A Closer Look AtLOSER LOOK AT “Realignment”
Much in the child welfare system calls for swift action — children who are in dangerous or neglectful situations must be removed quickly. But other situations, such as the implementation of policies that will affect thousands of children for many years, call for deliberation and reflection. Angie Schwartz makes a compelling case for taking time to carefully consider the impact of “realignment” on California’s foster youth in this guest blog for the John Burton Foundation for Children Without Homes, re-posted below.
TIME TO PRESS THE PAUSE BUTTON ON REALIGNING CHILDREN’S MENTAL HEALTH
By guest blogger Angie Schwartz, Alliance for Children’s Rights California is in the midst of a grand experiment regarding the funding structure of programs designed to protect vulnerable children. In July 2011, the California Legislature adopted “realignment,” a fiscal policy that shifts a portion of the state sales tax, along with seven functions from the state level to the county level, including the core programs of California’s child welfare system. These core programs include Foster Care, Child Welfare Services, Adoptions and Adoptions Assistance, and Early Periodic Screening, Diagnosis and Treatment (EPSDT) mental health program. While realignment of programs aimed at providing support and protection to vulnerable children is problematic, the realignment of EPSDT is particularly troubling and will likely result in lasting harm to our state’s most fragile citizens.
Early and Periodic Screening, Diagnosis, and Treatment (EPSDT), is part of the federal Medicaid program, known as Medi-Cal in California. EPSDT provides comprehensive medical benefits, including mental health services, for low-income children from birth and up until age 21. The mental health services that are required under EPSDT are especially critical for children in foster care. Research has shown that up to 80% of youth involved with the child welfare system experience emotional and behavioral problems that indicate a need for mental health treatment.
Prior to realignment, counties paid a small portion of the cost of EPSDT mental health services, just 5%. The rest was paid by the federal government (50%) and the state (45%). Under realignment, the amount paid by counties will now increase from 5% to a full 50%; the federal government will continue to pay its 50%; the state will pay nothing.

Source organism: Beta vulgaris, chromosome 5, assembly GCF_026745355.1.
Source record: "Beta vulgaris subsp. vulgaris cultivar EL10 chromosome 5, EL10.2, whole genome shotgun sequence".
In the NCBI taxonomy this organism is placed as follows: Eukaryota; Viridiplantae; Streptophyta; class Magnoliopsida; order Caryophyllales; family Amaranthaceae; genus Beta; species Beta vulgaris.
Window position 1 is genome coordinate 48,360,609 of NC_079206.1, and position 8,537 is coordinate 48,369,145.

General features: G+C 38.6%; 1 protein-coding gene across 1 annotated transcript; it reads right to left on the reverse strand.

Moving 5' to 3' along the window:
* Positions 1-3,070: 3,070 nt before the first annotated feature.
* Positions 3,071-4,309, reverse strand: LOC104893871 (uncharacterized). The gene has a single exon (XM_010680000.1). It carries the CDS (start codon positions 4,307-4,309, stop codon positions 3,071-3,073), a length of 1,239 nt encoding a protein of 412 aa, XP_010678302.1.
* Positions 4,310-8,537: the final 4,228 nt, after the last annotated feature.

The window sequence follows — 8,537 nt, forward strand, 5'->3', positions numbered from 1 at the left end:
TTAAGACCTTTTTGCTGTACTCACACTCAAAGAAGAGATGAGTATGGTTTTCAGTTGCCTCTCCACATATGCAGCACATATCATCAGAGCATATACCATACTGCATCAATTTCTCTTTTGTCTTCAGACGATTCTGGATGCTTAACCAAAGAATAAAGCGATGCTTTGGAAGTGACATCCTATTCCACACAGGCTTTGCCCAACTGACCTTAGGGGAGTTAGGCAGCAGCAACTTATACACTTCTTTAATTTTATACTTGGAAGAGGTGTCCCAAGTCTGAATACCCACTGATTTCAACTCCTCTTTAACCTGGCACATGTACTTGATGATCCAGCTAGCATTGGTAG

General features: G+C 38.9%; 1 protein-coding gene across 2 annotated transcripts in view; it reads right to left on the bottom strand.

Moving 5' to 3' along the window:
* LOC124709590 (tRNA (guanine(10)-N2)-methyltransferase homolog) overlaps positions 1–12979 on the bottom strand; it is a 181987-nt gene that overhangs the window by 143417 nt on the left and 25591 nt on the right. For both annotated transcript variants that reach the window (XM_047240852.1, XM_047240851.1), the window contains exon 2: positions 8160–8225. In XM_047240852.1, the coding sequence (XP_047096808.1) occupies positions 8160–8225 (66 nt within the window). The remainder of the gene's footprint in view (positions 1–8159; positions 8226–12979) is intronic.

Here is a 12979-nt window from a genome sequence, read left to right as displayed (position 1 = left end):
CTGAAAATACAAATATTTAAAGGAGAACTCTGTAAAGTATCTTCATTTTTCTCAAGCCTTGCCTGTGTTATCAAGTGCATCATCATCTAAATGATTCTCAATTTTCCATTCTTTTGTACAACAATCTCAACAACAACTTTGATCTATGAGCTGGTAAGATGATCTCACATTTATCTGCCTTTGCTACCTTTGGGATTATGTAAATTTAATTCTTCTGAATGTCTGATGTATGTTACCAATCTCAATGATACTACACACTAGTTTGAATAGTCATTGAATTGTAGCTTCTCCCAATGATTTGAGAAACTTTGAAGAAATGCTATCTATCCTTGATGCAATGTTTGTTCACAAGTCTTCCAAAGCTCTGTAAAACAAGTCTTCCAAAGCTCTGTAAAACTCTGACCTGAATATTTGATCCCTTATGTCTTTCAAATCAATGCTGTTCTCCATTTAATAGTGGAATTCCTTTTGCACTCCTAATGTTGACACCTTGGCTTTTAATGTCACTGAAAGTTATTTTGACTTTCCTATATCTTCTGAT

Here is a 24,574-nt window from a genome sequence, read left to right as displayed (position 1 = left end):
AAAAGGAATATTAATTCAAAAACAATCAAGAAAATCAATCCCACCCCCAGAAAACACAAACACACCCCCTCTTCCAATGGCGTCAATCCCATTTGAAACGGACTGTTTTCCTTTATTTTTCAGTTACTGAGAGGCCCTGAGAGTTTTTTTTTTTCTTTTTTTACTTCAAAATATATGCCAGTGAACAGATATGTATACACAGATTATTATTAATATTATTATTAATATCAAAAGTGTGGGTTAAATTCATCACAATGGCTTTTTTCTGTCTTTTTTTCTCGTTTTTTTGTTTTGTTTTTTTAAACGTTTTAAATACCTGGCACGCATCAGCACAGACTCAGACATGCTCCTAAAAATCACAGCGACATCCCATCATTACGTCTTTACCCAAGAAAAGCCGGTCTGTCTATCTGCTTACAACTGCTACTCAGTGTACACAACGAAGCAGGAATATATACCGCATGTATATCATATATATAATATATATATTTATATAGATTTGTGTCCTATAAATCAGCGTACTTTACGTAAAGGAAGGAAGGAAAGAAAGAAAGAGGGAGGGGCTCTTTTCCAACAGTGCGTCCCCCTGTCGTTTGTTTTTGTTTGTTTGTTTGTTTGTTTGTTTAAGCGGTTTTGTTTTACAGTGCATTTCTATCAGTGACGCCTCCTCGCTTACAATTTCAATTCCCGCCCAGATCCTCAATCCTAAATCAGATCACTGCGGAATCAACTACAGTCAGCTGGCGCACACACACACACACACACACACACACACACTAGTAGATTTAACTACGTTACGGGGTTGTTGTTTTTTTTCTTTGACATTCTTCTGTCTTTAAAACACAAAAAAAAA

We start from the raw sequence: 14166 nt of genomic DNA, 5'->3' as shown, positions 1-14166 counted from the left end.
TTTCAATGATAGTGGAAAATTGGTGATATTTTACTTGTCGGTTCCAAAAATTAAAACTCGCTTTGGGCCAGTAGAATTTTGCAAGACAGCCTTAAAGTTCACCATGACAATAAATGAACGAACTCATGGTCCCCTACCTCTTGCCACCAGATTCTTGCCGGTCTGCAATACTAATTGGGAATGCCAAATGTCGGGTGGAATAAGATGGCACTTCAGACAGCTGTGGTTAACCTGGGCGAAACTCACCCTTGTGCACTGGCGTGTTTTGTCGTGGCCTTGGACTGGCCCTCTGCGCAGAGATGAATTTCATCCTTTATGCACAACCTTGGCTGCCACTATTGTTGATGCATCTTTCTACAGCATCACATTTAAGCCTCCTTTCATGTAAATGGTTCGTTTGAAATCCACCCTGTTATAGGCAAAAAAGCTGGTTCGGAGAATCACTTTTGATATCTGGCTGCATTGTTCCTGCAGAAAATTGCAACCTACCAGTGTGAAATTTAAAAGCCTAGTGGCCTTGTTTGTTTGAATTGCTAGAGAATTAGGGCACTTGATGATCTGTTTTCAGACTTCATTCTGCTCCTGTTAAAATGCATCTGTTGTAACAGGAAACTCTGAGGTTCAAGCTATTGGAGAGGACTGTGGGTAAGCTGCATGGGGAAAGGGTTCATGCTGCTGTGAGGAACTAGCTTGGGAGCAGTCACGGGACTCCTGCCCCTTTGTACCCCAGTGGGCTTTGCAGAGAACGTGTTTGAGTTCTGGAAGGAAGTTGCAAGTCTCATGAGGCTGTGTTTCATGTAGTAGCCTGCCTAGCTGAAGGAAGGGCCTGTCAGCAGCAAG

Photo Courtesy of “MadamPsych”
Even before increasing the county share of cost tenfold, California was doing a bad job of providing medically necessary mental health services to children in foster care. According to a report, from the state’s own California Department of Health Care Services, just 60% of youth who required mental health services received them. That’s right – only 60%! Why? Because that relatively small share of cost was still a cost to counties – and one they felt they could contain by controlling the services offered and access to those services.
Realignment will exacerbate the problem of access to critical mental health services by creating a greater fiscal incentive for counties to reduce or curtail access to medically necessary mental health services for children. Under realignment, counties will be responsible for a full 50% of the cost of EPSDT services, with no guarantee that the level of realigned revenues will be adequate.
What is a predictable response for a county in this position? Manage costs by controlling caseload. This notion that caseloads can – or should – be controlled is completely contrary to the legislative intent and mandate of EPSDT. EPSDT is not intended to be limited or capped based on arbitrary fiscal allocations. Rather, it is supposed to provide each child the care he or she needs to thrive.
In addition, the capped allocation makes little sense given pending policy changes that will greatly expand the population of youth eligible for EPSDT. Over the next couple of years, an additional 878,000 new children will enter the Medi-Cal program due to the elimination of the Healthy Families program. In addition, thousands more children will be newly covered by Medi-Cal due to implementation of the federal Affordable Care Act. Finally, the recent settlement in Katie A. v. Bonta will require that specialized clusters of EPSDT mental health services be provided for youth at risk of group home placement.
However, the legislature is in the process of establishing the fiscal base line for EPSDT when we have no idea how much counties will require to serve these newly eligible children. The combination of these three policy changes create a perfect storm that, without careful deliberation and planning, will likely leave many needy children without critical care and supports.
The Governor’s approach to realignment of EPSDT should be reconsidered. The Legislature should slow down the process and ensure that adequate time and attention is paid to ensuring that our EPSDT mental health system will meet the needs of children and families. Rather then proceeding full steam ahead with all of these changes at once, I believe the Legislature should establish a statewide working group tasked with developing a plan to improve the service delivery system, ensure equity of access between counties, increase accountability, develop outcome measures, determine if EPSDT should be realigned ongoing, and if so, ensure adequate funding for the program in the realigned system.
This Thursday, April 12th, the Senate Budget Subcommittee will hold a hearing on EPSDT realignment starting at 9:30 a.m. in Room 4203. Please join me in encouraging the legislature to press the pause button on the realignment of EPSDT to provide more time for careful deliberation and planning. Yes, the state budget is in a crisis. That is no excuse for proceeding recklessly with the lives of abused and neglected children.
By Toni Heineman